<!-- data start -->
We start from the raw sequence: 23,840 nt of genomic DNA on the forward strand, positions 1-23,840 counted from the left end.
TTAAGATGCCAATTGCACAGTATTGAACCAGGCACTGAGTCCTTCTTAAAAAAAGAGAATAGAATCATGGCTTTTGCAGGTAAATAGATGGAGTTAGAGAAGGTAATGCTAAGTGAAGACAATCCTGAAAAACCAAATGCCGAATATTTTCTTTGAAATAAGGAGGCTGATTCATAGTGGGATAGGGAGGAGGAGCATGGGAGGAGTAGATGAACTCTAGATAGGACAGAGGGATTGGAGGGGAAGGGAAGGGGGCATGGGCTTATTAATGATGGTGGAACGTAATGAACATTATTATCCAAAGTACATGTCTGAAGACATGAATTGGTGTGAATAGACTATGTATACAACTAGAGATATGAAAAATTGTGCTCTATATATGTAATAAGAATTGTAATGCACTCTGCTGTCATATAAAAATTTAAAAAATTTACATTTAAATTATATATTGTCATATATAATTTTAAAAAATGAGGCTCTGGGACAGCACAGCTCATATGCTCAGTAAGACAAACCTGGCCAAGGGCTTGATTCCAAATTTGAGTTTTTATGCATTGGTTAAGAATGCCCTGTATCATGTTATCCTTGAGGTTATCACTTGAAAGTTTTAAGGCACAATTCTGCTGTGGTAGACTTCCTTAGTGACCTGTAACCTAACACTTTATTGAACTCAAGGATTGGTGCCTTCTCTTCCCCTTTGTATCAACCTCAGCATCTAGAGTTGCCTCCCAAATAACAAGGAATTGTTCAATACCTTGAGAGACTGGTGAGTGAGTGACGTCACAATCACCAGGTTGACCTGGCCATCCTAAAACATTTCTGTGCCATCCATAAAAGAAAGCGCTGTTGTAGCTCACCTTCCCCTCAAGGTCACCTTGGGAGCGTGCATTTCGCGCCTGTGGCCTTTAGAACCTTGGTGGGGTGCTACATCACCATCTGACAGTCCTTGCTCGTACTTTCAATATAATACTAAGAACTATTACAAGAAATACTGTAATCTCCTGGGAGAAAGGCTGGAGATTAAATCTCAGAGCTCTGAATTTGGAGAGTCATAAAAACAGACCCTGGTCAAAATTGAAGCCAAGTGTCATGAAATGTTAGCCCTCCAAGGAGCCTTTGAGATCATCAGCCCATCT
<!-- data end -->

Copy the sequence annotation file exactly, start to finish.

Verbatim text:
We start from the raw sequence: 23,840 nt of genomic DNA on the forward strand, positions 1-23,840 counted from the left end.
TTAAGATGCCAATTGCACAGTATTGAACCAGGCACTGAGTCCTTCTTAAAAAAAGAGAATAGAATCATGGCTTTTGCAGGTAAATAGATGGAGTTAGAGAAGGTAATGCTAAGTGAAGACAATCCTGAAAAACCAAATGCCGAATATTTTCTTTGAAATAAGGAGGCTGATTCATAGTGGGATAGGGAGGAGGAGCATGGGAGGAGTAGATGAACTCTAGATAGGACAGAGGGATTGGAGGGGAAGGGAAGGGGGCATGGGCTTATTAATGATGGTGGAACGTAATGAACATTATTATCCAAAGTACATGTCTGAAGACATGAATTGGTGTGAATAGACTATGTATACAACTAGAGATATGAAAAATTGTGCTCTATATATGTAATAAGAATTGTAATGCACTCTGCTGTCATATAAAAATTTAAAAAATTTACATTTAAATTATATATTGTCATATATAATTTTAAAAAATGAGGCTCTGGGACAGCACAGCTCATATGCTCAGTAAGACAAACCTGGCCAAGGGCTTGATTCCAAATTTGAGTTTTTATGCATTGGTTAAGAATGCCCTGTATCATGTTATCCTTGAGGTTATCACTTGAAAGTTTTAAGGCACAATTCTGCTGTGGTAGACTTCCTTAGTGACCTGTAACCTAACACTTTATTGAACTCAAGGATTGGTGCCTTCTCTTCCCCTTTGTATCAACCTCAGCATCTAGAGTTGCCTCCCAAATAACAAGGAATTGTTCAATACCTTGAGAGACTGGTGAGTGAGTGACGTCACAATCACCAGGTTGACCTGGCCATCCTAAAACATTTCTGTGCCATCCATAAAAGAAAGCGCTGTTGTAGCTCACCTTCCCCTCAAGGTCACCTTGGGAGCGTGCATTTCGCGCCTGTGGCCTTTAGAACCTTGGTGGGGTGCTACATCACCATCTGACAGTCCTTGCTCGTACTTTCAATATAATACTAAGAACTATTACAAGAAATACTGTAATCTCCTGGGAGAAAGGCTGGAGATTAAATCTCAGAGCTCTGAATTTGGAGAGTCATAAAAACAGACCCTGGTCAAAATTGAAGCCAAGTGTCATGAAATGTTAGCCCTCCAAGGAGCCTTTGAGATCATCAGCCCATCT